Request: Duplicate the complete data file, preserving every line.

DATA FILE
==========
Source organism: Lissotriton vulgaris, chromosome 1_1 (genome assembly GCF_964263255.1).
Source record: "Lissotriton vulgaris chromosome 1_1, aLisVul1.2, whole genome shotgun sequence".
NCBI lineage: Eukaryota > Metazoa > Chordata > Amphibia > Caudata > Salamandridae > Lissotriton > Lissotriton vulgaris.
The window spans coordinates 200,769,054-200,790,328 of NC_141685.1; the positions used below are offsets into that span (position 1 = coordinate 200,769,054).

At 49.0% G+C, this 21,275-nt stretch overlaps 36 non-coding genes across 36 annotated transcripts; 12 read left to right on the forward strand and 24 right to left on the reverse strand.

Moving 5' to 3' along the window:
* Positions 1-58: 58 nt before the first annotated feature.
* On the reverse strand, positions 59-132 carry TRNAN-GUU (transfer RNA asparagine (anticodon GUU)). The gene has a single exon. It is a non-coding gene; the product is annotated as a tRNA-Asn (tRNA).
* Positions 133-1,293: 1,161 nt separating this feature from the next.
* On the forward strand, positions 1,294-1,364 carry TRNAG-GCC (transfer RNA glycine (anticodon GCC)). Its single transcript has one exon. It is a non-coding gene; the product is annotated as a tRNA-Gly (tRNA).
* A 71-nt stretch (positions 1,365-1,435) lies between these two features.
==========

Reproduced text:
Source organism: Lissotriton vulgaris, chromosome 1_1 (genome assembly GCF_964263255.1).
Source record: "Lissotriton vulgaris chromosome 1_1, aLisVul1.2, whole genome shotgun sequence".
NCBI lineage: Eukaryota > Metazoa > Chordata > Amphibia > Caudata > Salamandridae > Lissotriton > Lissotriton vulgaris.
The window spans coordinates 200,769,054-200,790,328 of NC_141685.1; the positions used below are offsets into that span (position 1 = coordinate 200,769,054).

At 49.0% G+C, this 21,275-nt stretch overlaps 36 non-coding genes across 36 annotated transcripts; 12 read left to right on the forward strand and 24 right to left on the reverse strand.

Moving 5' to 3' along the window:
* Positions 1-58: 58 nt before the first annotated feature.
* On the reverse strand, positions 59-132 carry TRNAN-GUU (transfer RNA asparagine (anticodon GUU)). The gene has a single exon. It is a non-coding gene; the product is annotated as a tRNA-Asn (tRNA).
* Positions 133-1,293: 1,161 nt separating this feature from the next.
* On the forward strand, positions 1,294-1,364 carry TRNAG-GCC (transfer RNA glycine (anticodon GCC)). Its single transcript has one exon. It is a non-coding gene; the product is annotated as a tRNA-Gly (tRNA).
* A 71-nt stretch (positions 1,365-1,435) lies between these two features.